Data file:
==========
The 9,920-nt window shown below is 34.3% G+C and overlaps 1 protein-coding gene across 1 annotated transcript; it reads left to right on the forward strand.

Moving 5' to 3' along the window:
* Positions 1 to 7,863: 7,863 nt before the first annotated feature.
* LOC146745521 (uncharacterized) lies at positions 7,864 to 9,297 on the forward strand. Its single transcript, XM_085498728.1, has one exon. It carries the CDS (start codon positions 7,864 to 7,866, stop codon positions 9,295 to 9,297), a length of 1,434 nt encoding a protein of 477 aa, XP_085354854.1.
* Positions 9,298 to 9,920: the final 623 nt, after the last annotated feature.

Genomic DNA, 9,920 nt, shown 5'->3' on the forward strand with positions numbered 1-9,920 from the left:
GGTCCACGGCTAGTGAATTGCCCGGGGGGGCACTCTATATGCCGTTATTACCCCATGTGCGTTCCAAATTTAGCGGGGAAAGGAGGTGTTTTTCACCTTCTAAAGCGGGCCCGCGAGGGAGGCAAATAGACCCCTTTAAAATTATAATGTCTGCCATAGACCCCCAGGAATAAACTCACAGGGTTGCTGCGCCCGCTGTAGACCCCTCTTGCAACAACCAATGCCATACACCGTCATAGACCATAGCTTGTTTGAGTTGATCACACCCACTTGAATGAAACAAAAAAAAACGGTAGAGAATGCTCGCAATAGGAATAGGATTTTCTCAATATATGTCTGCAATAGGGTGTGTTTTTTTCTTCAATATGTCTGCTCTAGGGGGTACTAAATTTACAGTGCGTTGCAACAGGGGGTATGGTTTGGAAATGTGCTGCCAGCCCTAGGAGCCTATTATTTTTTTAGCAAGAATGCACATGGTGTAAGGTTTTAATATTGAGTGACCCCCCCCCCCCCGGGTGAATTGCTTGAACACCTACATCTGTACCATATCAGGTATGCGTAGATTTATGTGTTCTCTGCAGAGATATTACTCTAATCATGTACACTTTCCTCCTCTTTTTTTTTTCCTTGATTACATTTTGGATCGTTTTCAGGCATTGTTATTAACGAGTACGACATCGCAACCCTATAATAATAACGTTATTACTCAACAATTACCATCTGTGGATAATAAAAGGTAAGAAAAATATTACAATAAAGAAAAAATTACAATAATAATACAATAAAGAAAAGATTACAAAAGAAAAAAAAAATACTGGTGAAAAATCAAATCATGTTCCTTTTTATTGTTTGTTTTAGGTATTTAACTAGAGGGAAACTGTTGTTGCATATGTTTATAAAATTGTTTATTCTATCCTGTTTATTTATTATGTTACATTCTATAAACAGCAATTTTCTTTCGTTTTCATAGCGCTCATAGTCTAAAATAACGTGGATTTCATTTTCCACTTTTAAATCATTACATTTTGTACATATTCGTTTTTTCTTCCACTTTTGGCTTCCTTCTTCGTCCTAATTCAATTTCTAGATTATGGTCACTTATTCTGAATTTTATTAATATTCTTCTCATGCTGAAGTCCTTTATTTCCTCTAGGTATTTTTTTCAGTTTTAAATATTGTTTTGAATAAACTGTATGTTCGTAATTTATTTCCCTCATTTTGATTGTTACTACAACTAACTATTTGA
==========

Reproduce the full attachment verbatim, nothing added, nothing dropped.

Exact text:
The 9,920-nt window shown below is 34.3% G+C and overlaps 1 protein-coding gene across 1 annotated transcript; it reads left to right on the forward strand.

Moving 5' to 3' along the window:
* Positions 1 to 7,863: 7,863 nt before the first annotated feature.
* LOC146745521 (uncharacterized) lies at positions 7,864 to 9,297 on the forward strand. Its single transcript, XM_085498728.1, has one exon. It carries the CDS (start codon positions 7,864 to 7,866, stop codon positions 9,295 to 9,297), a length of 1,434 nt encoding a protein of 477 aa, XP_085354854.1.
* Positions 9,298 to 9,920: the final 623 nt, after the last annotated feature.

Genomic DNA, 9,920 nt, shown 5'->3' on the forward strand with positions numbered 1-9,920 from the left:
GGTCCACGGCTAGTGAATTGCCCGGGGGGGCACTCTATATGCCGTTATTACCCCATGTGCGTTCCAAATTTAGCGGGGAAAGGAGGTGTTTTTCACCTTCTAAAGCGGGCCCGCGAGGGAGGCAAATAGACCCCTTTAAAATTATAATGTCTGCCATAGACCCCCAGGAATAAACTCACAGGGTTGCTGCGCCCGCTGTAGACCCCTCTTGCAACAACCAATGCCATACACCGTCATAGACCATAGCTTGTTTGAGTTGATCACACCCACTTGAATGAAACAAAAAAAAACGGTAGAGAATGCTCGCAATAGGAATAGGATTTTCTCAATATATGTCTGCAATAGGGTGTGTTTTTTTCTTCAATATGTCTGCTCTAGGGGGTACTAAATTTACAGTGCGTTGCAACAGGGGGTATGGTTTGGAAATGTGCTGCCAGCCCTAGGAGCCTATTATTTTTTTAGCAAGAATGCACATGGTGTAAGGTTTTAATATTGAGTGACCCCCCCCCCCCCGGGTGAATTGCTTGAACACCTACATCTGTACCATATCAGGTATGCGTAGATTTATGTGTTCTCTGCAGAGATATTACTCTAATCATGTACACTTTCCTCCTCTTTTTTTTTTCCTTGATTACATTTTGGATCGTTTTCAGGCATTGTTATTAACGAGTACGACATCGCAACCCTATAATAATAACGTTATTACTCAACAATTACCATCTGTGGATAATAAAAGGTAAGAAAAATATTACAATAAAGAAAAAATTACAATAATAATACAATAAAGAAAAGATTACAAAAGAAAAAAAAAATACTGGTGAAAAATCAAATCATGTTCCTTTTTATTGTTTGTTTTAGGTATTTAACTAGAGGGAAACTGTTGTTGCATATGTTTATAAAATTGTTTATTCTATCCTGTTTATTTATTATGTTACATTCTATAAACAGCAATTTTCTTTCGTTTTCATAGCGCTCATAGTCTAAAATAACGTGGATTTCATTTTCCACTTTTAAATCATTACATTTTGTACATATTCGTTTTTTCTTCCACTTTTGGCTTCCTTCTTCGTCCTAATTCAATTTCTAGATTATGGTCACTTATTCTGAATTTTATTAATATTCTTCTCATGCTGAAGTCCTTTATTTCCTCTAGGTATTTTTTTCAGTTTTAAATATTGTTTTGAATAAACTGTATGTTCGTAATTTATTTCCCTCATTTTGATTGTTACTACAACTAACTATTTGA